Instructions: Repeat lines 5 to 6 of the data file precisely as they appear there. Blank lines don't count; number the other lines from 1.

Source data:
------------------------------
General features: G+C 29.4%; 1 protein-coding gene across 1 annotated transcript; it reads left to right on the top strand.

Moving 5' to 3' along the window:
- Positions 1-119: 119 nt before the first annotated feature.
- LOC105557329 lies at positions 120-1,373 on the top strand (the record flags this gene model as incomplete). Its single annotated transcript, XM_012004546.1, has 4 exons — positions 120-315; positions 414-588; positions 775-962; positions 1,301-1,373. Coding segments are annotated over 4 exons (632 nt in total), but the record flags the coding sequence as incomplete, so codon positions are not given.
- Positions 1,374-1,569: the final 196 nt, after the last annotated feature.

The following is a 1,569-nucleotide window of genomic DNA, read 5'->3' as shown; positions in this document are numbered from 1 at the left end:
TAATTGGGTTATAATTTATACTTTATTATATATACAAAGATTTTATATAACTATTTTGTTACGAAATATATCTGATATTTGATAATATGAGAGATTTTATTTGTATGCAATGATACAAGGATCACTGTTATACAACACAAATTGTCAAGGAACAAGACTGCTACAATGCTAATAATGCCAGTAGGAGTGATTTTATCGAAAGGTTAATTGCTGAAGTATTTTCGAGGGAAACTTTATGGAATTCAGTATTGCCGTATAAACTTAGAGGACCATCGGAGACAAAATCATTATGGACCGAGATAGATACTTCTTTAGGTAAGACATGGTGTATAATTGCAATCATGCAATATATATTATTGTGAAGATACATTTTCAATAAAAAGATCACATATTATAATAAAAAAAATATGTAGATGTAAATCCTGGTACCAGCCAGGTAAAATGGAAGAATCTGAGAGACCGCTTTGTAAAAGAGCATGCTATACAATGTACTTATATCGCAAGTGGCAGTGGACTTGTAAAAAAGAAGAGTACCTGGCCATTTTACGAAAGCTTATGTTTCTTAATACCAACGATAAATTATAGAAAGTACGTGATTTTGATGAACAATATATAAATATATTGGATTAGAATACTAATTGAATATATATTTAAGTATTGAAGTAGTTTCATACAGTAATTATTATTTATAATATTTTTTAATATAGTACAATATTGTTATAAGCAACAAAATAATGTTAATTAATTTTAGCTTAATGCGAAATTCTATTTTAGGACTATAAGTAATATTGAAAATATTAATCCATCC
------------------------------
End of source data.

- Positions 1,374-1,569: the final 196 nt, after the last annotated feature.

The following is a 1,569-nucleotide window of genomic DNA, read 5'->3' as shown; positions in this document are numbered from 1 at the left end: